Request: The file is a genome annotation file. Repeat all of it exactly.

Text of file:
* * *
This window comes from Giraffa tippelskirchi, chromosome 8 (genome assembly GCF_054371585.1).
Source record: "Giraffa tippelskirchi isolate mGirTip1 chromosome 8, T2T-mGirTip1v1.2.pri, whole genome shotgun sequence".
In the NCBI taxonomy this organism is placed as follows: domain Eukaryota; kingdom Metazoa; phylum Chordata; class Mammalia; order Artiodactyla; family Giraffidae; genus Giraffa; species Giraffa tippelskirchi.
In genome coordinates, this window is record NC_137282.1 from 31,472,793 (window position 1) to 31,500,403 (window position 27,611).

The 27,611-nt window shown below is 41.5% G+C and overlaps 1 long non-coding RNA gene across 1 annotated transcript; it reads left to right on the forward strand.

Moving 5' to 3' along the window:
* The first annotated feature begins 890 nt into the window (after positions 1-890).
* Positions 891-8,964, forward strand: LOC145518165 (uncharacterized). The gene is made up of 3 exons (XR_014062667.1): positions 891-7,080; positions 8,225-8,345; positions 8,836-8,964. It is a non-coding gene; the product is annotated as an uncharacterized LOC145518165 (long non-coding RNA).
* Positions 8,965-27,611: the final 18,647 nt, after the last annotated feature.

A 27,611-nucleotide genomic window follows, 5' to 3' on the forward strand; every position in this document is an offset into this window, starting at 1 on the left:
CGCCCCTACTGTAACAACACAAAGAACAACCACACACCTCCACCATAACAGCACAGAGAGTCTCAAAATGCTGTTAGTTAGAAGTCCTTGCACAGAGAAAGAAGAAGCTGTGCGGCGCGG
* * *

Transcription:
This window comes from Giraffa tippelskirchi, chromosome 8 (genome assembly GCF_054371585.1).
Source record: "Giraffa tippelskirchi isolate mGirTip1 chromosome 8, T2T-mGirTip1v1.2.pri, whole genome shotgun sequence".
In the NCBI taxonomy this organism is placed as follows: domain Eukaryota; kingdom Metazoa; phylum Chordata; class Mammalia; order Artiodactyla; family Giraffidae; genus Giraffa; species Giraffa tippelskirchi.
In genome coordinates, this window is record NC_137282.1 from 31,472,793 (window position 1) to 31,500,403 (window position 27,611).

The 27,611-nt window shown below is 41.5% G+C and overlaps 1 long non-coding RNA gene across 1 annotated transcript; it reads left to right on the forward strand.

Moving 5' to 3' along the window:
* The first annotated feature begins 890 nt into the window (after positions 1-890).
* Positions 891-8,964, forward strand: LOC145518165 (uncharacterized). The gene is made up of 3 exons (XR_014062667.1): positions 891-7,080; positions 8,225-8,345; positions 8,836-8,964. It is a non-coding gene; the product is annotated as an uncharacterized LOC145518165 (long non-coding RNA).
* Positions 8,965-27,611: the final 18,647 nt, after the last annotated feature.

A 27,611-nucleotide genomic window follows, 5' to 3' on the forward strand; every position in this document is an offset into this window, starting at 1 on the left:
CGCCCCTACTGTAACAACACAAAGAACAACCACACACCTCCACCATAACAGCACAGAGAGTCTCAAAATGCTGTTAGTTAGAAGTCCTTGCACAGAGAAAGAAGAAGCTGTGCGGCGCGG